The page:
The Bank of England says it will act forcefully if needed to stop the surge in inflation from turning into a long-term problem, meaning it could deliv
The Bank of England says it will act forcefully if needed to stop the surge in inflation from turning into a long-term problem, meaning it could deliver a rare half-percentage point interest rate rise as soon as this week.
Here are some of the things that Governor Andrew Bailey and his colleagues will be looking as they assess the persistence of inflation pressures ahead of their next scheduled monetary policy announcement at 1100 GMT on Thursday.
Measures of inflation expectations and prices charged by companies have slowed recently but core pay has risen.
BoE’s rate-setters might feel that they should raise rates by 50 basis points after other central banks pushed up borrowing costs sharply in recent weeks, despite the risk of an economic slowdown or a recession.
Britain’s main inflation measure hit a 40-year high of 9.4% in June, prompting some economists to push up their forecast for inflation’s peak to 12%. But central banks typically worry just as much about expectations for future inflation.
The BoE might take some comfort from a recent drop in how much consumers think prices will rise in the years ahead.
A survey by U.S. bank Citi and pollsters YouGov (LON:YOU) published on Monday showed expectations among the public for inflation in five to 10 years – the measure the BoE looks at most – fell in July for the third time in four months, although at 3.8% it remained high by historical standards.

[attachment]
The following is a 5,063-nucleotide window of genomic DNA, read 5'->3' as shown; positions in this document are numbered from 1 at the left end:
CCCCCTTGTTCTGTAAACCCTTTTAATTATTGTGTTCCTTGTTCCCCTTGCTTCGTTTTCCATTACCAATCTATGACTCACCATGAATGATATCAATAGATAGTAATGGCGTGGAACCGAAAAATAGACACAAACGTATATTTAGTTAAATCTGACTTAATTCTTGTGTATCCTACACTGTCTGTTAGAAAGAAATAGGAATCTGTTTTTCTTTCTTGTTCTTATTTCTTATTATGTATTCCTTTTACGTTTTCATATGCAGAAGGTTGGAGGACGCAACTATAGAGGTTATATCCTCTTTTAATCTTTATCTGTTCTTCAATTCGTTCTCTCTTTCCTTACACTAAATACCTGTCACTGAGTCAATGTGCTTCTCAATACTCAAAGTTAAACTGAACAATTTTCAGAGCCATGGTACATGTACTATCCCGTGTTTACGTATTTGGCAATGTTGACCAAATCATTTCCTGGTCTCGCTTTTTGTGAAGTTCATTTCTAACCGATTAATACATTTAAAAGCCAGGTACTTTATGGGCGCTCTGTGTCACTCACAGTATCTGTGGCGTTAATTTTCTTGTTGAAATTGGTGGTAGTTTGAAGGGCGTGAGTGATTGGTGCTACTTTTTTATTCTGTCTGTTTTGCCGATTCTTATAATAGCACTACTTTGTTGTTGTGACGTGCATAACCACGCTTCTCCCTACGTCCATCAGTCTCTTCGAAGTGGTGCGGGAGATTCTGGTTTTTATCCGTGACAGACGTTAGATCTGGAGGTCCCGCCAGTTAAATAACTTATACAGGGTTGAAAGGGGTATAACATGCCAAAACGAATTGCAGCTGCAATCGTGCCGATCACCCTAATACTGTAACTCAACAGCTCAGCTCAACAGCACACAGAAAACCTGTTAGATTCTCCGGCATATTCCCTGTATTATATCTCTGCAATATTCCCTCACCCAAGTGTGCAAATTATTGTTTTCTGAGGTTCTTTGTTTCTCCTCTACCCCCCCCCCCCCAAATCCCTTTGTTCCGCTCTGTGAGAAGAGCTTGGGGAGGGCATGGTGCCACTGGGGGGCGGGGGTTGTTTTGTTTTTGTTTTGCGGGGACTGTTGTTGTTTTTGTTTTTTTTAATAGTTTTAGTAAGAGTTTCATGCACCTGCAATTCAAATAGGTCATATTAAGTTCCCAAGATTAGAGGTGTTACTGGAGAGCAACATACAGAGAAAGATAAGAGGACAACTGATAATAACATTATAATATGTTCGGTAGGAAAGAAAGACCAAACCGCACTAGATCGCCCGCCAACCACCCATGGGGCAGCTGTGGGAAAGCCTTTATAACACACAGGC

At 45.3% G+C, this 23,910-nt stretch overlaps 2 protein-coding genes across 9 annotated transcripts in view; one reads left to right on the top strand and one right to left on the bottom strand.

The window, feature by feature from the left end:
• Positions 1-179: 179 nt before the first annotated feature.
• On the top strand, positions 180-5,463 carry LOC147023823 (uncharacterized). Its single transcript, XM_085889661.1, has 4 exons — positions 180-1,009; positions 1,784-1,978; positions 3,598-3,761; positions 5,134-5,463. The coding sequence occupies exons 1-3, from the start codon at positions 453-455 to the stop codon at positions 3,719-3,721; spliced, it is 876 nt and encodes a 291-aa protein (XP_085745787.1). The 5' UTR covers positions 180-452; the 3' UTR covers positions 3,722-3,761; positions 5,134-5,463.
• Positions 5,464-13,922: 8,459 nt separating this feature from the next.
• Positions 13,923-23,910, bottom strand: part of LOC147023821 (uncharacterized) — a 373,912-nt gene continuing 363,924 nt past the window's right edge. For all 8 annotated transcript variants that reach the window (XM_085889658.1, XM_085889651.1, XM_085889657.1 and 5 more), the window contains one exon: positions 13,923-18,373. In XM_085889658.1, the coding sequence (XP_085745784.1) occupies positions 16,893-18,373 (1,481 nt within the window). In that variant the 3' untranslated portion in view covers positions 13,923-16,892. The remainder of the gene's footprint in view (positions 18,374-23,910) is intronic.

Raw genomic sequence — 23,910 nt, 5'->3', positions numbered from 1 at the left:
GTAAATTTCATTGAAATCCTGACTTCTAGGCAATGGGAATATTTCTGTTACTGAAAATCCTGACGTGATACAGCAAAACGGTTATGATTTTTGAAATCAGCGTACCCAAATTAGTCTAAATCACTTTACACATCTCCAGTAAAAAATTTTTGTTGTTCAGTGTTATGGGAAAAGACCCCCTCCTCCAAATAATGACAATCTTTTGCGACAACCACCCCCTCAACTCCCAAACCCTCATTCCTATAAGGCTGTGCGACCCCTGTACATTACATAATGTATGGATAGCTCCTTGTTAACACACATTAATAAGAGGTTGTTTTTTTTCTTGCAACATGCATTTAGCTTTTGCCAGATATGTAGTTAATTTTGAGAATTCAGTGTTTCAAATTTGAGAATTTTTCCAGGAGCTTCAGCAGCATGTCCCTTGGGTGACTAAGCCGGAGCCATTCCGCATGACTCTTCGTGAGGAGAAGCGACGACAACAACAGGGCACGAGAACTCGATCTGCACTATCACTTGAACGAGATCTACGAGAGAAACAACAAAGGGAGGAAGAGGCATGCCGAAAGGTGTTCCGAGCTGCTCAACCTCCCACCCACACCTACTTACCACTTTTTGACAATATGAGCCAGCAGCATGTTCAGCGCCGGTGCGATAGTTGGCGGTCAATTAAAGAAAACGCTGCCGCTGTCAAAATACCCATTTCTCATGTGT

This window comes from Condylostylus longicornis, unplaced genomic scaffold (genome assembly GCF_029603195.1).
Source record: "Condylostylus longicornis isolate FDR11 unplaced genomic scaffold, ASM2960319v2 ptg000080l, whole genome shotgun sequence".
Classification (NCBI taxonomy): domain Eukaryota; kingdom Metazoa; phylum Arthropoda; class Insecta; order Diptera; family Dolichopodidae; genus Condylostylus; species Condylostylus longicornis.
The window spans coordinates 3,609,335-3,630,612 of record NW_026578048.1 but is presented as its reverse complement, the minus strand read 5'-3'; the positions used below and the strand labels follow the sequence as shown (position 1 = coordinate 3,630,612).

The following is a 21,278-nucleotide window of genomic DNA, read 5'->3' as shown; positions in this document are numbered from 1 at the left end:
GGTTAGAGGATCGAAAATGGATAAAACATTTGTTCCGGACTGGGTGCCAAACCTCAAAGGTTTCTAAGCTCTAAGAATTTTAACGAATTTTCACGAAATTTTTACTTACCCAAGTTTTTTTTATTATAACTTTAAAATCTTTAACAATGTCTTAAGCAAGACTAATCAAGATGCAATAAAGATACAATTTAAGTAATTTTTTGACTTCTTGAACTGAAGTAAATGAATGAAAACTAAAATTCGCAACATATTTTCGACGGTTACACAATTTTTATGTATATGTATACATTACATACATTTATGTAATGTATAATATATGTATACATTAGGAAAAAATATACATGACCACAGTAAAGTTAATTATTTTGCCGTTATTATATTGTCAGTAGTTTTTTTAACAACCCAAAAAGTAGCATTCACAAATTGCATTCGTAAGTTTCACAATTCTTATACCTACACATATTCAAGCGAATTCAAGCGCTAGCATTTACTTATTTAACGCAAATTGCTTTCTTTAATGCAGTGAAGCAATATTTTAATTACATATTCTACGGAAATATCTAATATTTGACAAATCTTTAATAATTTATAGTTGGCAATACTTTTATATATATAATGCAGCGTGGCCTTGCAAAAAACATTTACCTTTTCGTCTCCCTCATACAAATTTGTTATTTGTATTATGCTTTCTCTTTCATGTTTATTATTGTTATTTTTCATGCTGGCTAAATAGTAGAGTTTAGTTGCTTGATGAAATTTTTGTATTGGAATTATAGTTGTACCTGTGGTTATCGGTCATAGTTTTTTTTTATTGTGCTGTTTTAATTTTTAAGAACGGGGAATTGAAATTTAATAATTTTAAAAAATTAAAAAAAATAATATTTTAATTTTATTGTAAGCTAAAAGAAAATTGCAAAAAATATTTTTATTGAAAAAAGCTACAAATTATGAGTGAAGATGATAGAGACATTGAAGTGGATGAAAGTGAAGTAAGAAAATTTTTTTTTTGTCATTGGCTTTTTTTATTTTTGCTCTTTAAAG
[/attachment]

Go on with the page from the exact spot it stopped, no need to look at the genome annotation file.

Another survey by Bank of America (NYSE:BAC) published on July 12 showed five-year inflation expectations falling to their lowest in almost a year.
A measure of expectations in financial markets for inflation in five to 10 years’ time hit its lowest since April 2020 last week but has risen since then.
If high inflation expectations become entrenched, they could lead to higher pay demands that may in turn fuel more inflation in future.
Growth in salaries has accelerated but much of the increase is due to one-off bonuses to attract or retain staff as employers struggle to find candidates to fill their jobs.
Pay including bonuses grew by 6.2% in the three months to May, up from about 3% just before the COVID-19 pandemic but down from the two previous monthly readings and lagging inflation.
Regular pay growth edged up to 4.3%, above its immediate pre-pandemic levels of around 3-4%.
The BoE’s own survey of employers showed expectations for pay growth in the 12 months ahead rose to 5.1% in June from 4.8% in May. But the survey also showed expectations for employment over the next 12 months fell to their lowest in over a year.
As well as via pay, high inflation could also become embedded in the economy if companies keep on pushing up their prices in response to rising costs.
Increases in prices charged by firms, as measured by the S&P Global/CIPS Purchasing Managers Index, rose by the most since records began in 1999 in April. But that pace, while still high by historical standards, slowed a bit in May and June and cooled more significantly in July.
Separate data from the Office for National Statistics has shown a fall in early July in the proportion of businesses expecting to increase their prices.